Twitter Chief Executive Jack Dorsey has wrapped up of a trip to Africa by pledging to reside on the continent next year for up to six months.  Dorsey tweeted this week: “Africa will define the future (especially the bitcoin one!). Not sure where yet, but I’ll be living here for 3-6 months mid 2020.” The CEO of the social media giant did not say what he planned to do on the African continent. Twitter, which is based in San Francisco, did not offer more details on Dorsey’s plans.  On Dorsey’s recent trip, he visited entrepreneurs in Ethiopia, Ghana, Nigeria and South Africa.  Dorsey, 43, co-founded Twitter with several other entrepreneurs in 2006. He ran the company until he was ousted in 2008 but was brought back seven years later to again lead the platform. Dorsey also co-founded the payment processing app Square and is also CEO of that operation. The tech exec holds millions of stock shares in both companies, and Forbes estimates his net worth at $4.3 billion. Twitter, along with other social media companies, has faced criticism of its handling of misinformation and has come under scrutiny ahead of next year’s U.S. presidential election. Dorsey announced in October that Twitter would ban political advertisements on the platform.  …

Does New Turkish Unrest Mean New Refugee Wave?

The conflict in Syria created a global humanitarian crisis, with millions displaced and millions more fleeing to other countries. Turkish military operations that began in early October may be creating a new wave of displacement. Where are these Syrians going? VOA’s Turkish service filed this report, narrated by Ege Sacikara.  …

North Korea Threatens Ballistic Missile Test Under Japan’s ‘Nose’

North Korea made perhaps its most direct recent threat to resume longer-range missile tests, warning Saturday it may soon launch a “real ballistic missile” in the vicinity of Japan. Pyongyang has carried out 13 rounds of short- or medium-range launches since May. Most experts say nearly all of the tests have involved some form of ballistic missile technology. The latest test came Thursday, when North Korea conducted its fourth launch this year of what it called a “super-large, multiple-rocket launch system.” Japan’s Prime Minister Shinzo Abe, right, delivers a speech as Pope Francis listens in Tokyo, Nov. 25, 2019. Japanese Prime Minister Shinzo Abe condemned the launch as a violation of United Nations Security Council resolutions, which prohibit North Korea from any ballistic missile activity. On Saturday, the official Korean Central News Agency published an article condemning Abe’s statement, saying the test involved a “multiple launch rocket” and not a ballistic missile. “Abe may see what a real ballistic missile is in the not distant future and under his nose,” KCNA said in a statement attributed to North Korean foreign ministry official. North Korean leader Kim Jong Un has set an end-of-year deadline for the United States to offer more concessions in nuclear talks that have been stalled since February. As that deadline approaches, North Korean officials have repeatedly issued veiled warnings about bigger provocations, though none appear to have been as direct as Saturday’s statement. North Korean leader Kim Jong Un oversees a super-large multiple launch rocket system test …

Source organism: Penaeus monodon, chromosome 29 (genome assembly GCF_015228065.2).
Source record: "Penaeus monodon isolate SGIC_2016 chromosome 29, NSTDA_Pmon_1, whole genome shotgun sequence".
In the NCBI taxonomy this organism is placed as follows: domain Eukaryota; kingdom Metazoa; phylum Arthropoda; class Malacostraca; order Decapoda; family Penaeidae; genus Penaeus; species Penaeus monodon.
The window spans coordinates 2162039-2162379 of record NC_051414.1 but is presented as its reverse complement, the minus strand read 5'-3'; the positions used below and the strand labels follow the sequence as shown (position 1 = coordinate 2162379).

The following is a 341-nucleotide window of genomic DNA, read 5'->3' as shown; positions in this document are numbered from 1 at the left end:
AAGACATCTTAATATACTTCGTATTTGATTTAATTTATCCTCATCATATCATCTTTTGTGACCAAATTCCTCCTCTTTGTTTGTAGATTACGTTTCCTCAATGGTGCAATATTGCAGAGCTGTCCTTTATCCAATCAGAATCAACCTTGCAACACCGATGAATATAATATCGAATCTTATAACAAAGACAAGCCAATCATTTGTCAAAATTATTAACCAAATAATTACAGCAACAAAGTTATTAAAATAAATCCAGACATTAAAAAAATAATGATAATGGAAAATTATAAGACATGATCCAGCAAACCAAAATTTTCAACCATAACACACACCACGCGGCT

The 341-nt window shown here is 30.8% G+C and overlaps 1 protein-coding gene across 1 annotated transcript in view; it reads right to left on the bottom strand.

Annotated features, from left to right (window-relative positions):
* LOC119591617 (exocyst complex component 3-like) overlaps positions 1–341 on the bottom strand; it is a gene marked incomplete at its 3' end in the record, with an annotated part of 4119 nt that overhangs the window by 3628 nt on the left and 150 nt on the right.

Violence Continues in Iraq Despite PM’s Resignation

Anti-government violence raged on in southern Iraq on Friday, despite the announced resignation of Prime Minister Adel Abdul Mahdi. At least 21 people were killed in the southern part of the country, and one protester was killed in central Baghdad as demonstrations continued here, including a thousands-strong sit-in at Tahrir Square. Abdul Mahdi’s announcement came after the country’s senior Shiite Muslim cleric, Grand Ayatollah Ali al-Sistani, urged lawmakers to reconsider their support for a government rocked by weeks of deadly anti-establishment unrest. “In response to this [the cleric’s] call, and in order to facilitate it as quickly as possible, I will present to parliament a demand [to accept] my resignation from the leadership of the current government,” a statement signed by Abdul Mahdi said.  FILE – A still image taken from a video shows Iraqi Prime Minister Adel Abdul Mahdi delivering a speech on reforms, in Baghdad, Iraq Oct. 25, 2019. The statement did not say when he would resign. Parliament is to convene an emergency session on Sunday to discuss the crisis.  For weeks, young, unemployed and unarmed protesters have led calls for an overhaul of a political system they say is endemically corrupt and serves foreign powers, especially Tehran. Protesters celebrated the imminent departure of Abdul Mahdi, but said they would not stop their demonstrations until the whole of the political class was removed.   “Abdul Mahdi’s resignation is just the beginning. We’ll stay in the streets until the entire government has gone, and all the rest of the corrupt politicians,” said Mustafa Hafidh, a protester at Tahrir Square.  “It’s not enough,” said Ali al-Sayeda, another demonstrator. “We need them all out, root and …